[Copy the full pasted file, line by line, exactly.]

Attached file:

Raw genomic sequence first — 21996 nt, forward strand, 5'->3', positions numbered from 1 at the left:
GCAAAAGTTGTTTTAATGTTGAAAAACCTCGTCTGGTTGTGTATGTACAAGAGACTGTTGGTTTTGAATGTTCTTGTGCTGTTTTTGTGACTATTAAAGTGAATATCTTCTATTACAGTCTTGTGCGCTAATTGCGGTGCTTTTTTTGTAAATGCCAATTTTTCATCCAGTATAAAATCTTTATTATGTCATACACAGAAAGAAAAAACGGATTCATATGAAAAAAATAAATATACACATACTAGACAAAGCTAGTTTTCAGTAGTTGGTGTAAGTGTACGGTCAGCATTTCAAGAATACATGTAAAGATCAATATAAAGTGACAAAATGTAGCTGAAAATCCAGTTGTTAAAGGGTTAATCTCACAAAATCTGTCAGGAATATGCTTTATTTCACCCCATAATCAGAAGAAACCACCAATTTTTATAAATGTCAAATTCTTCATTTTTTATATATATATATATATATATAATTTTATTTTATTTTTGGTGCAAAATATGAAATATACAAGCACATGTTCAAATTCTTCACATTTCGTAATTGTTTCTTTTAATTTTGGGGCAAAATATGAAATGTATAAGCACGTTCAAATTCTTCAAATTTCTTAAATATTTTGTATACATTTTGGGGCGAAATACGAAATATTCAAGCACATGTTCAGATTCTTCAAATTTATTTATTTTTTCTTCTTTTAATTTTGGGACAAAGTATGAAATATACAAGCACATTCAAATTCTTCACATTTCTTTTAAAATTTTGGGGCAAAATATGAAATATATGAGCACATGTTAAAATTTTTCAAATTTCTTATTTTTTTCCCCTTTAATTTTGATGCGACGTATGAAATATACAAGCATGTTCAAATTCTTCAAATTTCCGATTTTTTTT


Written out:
Raw genomic sequence first — 21996 nt, forward strand, 5'->3', positions numbered from 1 at the left:
GCAAAAGTTGTTTTAATGTTGAAAAACCTCGTCTGGTTGTGTATGTACAAGAGACTGTTGGTTTTGAATGTTCTTGTGCTGTTTTTGTGACTATTAAAGTGAATATCTTCTATTACAGTCTTGTGCGCTAATTGCGGTGCTTTTTTTGTAAATGCCAATTTTTCATCCAGTATAAAATCTTTATTATGTCATACACAGAAAGAAAAAACGGATTCATATGAAAAAAATAAATATACACATACTAGACAAAGCTAGTTTTCAGTAGTTGGTGTAAGTGTACGGTCAGCATTTCAAGAATACATGTAAAGATCAATATAAAGTGACAAAATGTAGCTGAAAATCCAGTTGTTAAAGGGTTAATCTCACAAAATCTGTCAGGAATATGCTTTATTTCACCCCATAATCAGAAGAAACCACCAATTTTTATAAATGTCAAATTCTTCATTTTTTATATATATATATATATATATAATTTTATTTTATTTTTGGTGCAAAATATGAAATATACAAGCACATGTTCAAATTCTTCACATTTCGTAATTGTTTCTTTTAATTTTGGGGCAAAATATGAAATGTATAAGCACGTTCAAATTCTTCAAATTTCTTAAATATTTTGTATACATTTTGGGGCGAAATACGAAATATTCAAGCACATGTTCAGATTCTTCAAATTTATTTATTTTTTCTTCTTTTAATTTTGGGACAAAGTATGAAATATACAAGCACATTCAAATTCTTCACATTTCTTTTAAAATTTTGGGGCAAAATATGAAATATATGAGCACATGTTAAAATTTTTCAAATTTCTTATTTTTTTCCCCTTTAATTTTGATGCGACGTATGAAATATACAAGCATGTTCAAATTCTTCAAATTTCCGATTTTTTTT